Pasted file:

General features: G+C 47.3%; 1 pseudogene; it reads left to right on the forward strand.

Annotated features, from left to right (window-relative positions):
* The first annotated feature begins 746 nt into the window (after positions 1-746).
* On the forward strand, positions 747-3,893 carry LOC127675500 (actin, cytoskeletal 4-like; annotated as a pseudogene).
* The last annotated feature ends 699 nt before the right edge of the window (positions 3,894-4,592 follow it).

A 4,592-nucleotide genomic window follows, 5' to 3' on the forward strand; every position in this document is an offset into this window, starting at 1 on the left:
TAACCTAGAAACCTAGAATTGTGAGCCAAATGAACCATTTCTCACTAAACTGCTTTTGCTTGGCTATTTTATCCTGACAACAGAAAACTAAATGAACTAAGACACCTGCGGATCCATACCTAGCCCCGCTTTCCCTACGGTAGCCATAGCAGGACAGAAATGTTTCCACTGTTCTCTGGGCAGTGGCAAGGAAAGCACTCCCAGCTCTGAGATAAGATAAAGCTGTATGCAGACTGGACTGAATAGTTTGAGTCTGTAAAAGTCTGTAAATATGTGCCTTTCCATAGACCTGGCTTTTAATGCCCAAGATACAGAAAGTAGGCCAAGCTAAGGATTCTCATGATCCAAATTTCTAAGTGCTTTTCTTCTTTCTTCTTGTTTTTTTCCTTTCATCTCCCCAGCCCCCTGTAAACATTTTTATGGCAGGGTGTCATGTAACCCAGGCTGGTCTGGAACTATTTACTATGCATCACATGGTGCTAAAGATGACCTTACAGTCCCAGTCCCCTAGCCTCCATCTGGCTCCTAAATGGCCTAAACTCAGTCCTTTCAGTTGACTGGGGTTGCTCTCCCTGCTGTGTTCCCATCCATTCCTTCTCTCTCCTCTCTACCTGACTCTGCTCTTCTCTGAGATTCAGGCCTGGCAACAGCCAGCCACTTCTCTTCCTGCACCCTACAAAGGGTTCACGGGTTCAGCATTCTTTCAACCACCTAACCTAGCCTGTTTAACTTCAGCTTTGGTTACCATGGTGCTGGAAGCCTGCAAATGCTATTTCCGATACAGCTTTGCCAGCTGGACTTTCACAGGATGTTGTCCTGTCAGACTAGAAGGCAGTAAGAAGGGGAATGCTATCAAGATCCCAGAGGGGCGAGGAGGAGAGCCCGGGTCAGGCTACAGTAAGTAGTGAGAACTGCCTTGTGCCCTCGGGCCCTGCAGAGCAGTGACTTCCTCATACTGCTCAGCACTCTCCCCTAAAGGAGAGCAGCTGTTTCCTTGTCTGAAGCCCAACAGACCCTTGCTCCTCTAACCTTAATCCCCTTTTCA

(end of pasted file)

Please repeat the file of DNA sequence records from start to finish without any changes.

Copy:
General features: G+C 47.3%; 1 pseudogene; it reads left to right on the forward strand.

Annotated features, from left to right (window-relative positions):
* The first annotated feature begins 746 nt into the window (after positions 1-746).
* On the forward strand, positions 747-3,893 carry LOC127675500 (actin, cytoskeletal 4-like; annotated as a pseudogene).
* The last annotated feature ends 699 nt before the right edge of the window (positions 3,894-4,592 follow it).

A 4,592-nucleotide genomic window follows, 5' to 3' on the forward strand; every position in this document is an offset into this window, starting at 1 on the left:
TAACCTAGAAACCTAGAATTGTGAGCCAAATGAACCATTTCTCACTAAACTGCTTTTGCTTGGCTATTTTATCCTGACAACAGAAAACTAAATGAACTAAGACACCTGCGGATCCATACCTAGCCCCGCTTTCCCTACGGTAGCCATAGCAGGACAGAAATGTTTCCACTGTTCTCTGGGCAGTGGCAAGGAAAGCACTCCCAGCTCTGAGATAAGATAAAGCTGTATGCAGACTGGACTGAATAGTTTGAGTCTGTAAAAGTCTGTAAATATGTGCCTTTCCATAGACCTGGCTTTTAATGCCCAAGATACAGAAAGTAGGCCAAGCTAAGGATTCTCATGATCCAAATTTCTAAGTGCTTTTCTTCTTTCTTCTTGTTTTTTTCCTTTCATCTCCCCAGCCCCCTGTAAACATTTTTATGGCAGGGTGTCATGTAACCCAGGCTGGTCTGGAACTATTTACTATGCATCACATGGTGCTAAAGATGACCTTACAGTCCCAGTCCCCTAGCCTCCATCTGGCTCCTAAATGGCCTAAACTCAGTCCTTTCAGTTGACTGGGGTTGCTCTCCCTGCTGTGTTCCCATCCATTCCTTCTCTCTCCTCTCTACCTGACTCTGCTCTTCTCTGAGATTCAGGCCTGGCAACAGCCAGCCACTTCTCTTCCTGCACCCTACAAAGGGTTCACGGGTTCAGCATTCTTTCAACCACCTAACCTAGCCTGTTTAACTTCAGCTTTGGTTACCATGGTGCTGGAAGCCTGCAAATGCTATTTCCGATACAGCTTTGCCAGCTGGACTTTCACAGGATGTTGTCCTGTCAGACTAGAAGGCAGTAAGAAGGGGAATGCTATCAAGATCCCAGAGGGGCGAGGAGGAGAGCCCGGGTCAGGCTACAGTAAGTAGTGAGAACTGCCTTGTGCCCTCGGGCCCTGCAGAGCAGTGACTTCCTCATACTGCTCAGCACTCTCCCCTAAAGGAGAGCAGCTGTTTCCTTGTCTGAAGCCCAACAGACCCTTGCTCCTCTAACCTTAATCCCCTTTTCA